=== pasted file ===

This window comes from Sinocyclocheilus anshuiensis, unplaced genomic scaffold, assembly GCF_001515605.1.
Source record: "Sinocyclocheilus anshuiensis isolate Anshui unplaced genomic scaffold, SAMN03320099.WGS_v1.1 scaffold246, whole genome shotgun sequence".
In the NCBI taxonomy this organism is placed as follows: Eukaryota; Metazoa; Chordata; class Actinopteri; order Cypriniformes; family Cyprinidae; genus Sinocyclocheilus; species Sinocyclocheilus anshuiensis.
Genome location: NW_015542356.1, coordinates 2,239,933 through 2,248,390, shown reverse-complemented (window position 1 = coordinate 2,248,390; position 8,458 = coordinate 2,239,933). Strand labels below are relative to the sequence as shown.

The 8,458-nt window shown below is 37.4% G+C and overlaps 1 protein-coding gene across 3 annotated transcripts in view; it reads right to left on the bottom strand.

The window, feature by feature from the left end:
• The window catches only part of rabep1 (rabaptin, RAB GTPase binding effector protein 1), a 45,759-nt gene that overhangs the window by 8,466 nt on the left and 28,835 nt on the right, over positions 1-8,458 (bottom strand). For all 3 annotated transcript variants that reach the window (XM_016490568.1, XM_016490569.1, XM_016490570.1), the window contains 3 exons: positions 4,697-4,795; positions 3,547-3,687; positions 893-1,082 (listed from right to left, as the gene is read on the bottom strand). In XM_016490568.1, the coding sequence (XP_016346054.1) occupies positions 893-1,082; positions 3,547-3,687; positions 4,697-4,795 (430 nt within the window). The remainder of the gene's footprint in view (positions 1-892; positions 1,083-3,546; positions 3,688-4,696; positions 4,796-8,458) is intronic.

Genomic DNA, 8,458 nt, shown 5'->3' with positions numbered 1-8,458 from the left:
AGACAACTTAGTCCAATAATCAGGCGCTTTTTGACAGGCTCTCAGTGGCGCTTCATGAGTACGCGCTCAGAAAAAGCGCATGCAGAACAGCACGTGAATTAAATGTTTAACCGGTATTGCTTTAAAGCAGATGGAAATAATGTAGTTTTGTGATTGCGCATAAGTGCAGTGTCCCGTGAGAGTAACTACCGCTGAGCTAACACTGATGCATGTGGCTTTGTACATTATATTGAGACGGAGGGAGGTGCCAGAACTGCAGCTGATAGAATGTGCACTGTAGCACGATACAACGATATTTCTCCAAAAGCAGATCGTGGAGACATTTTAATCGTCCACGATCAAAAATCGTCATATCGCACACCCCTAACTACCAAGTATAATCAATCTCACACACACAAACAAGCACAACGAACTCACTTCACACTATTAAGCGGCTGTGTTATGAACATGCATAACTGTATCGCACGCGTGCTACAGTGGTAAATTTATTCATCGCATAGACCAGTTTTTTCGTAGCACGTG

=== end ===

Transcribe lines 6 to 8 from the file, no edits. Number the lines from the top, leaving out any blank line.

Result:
The window, feature by feature from the left end:
• The window catches only part of rabep1 (rabaptin, RAB GTPase binding effector protein 1), a 45,759-nt gene that overhangs the window by 8,466 nt on the left and 28,835 nt on the right, over positions 1-8,458 (bottom strand). For all 3 annotated transcript variants that reach the window (XM_016490568.1, XM_016490569.1, XM_016490570.1), the window contains 3 exons: positions 4,697-4,795; positions 3,547-3,687; positions 893-1,082 (listed from right to left, as the gene is read on the bottom strand). In XM_016490568.1, the coding sequence (XP_016346054.1) occupies positions 893-1,082; positions 3,547-3,687; positions 4,697-4,795 (430 nt within the window). The remainder of the gene's footprint in view (positions 1-892; positions 1,083-3,546; positions 3,688-4,696; positions 4,796-8,458) is intronic.

Genomic DNA, 8,458 nt, shown 5'->3' with positions numbered 1-8,458 from the left: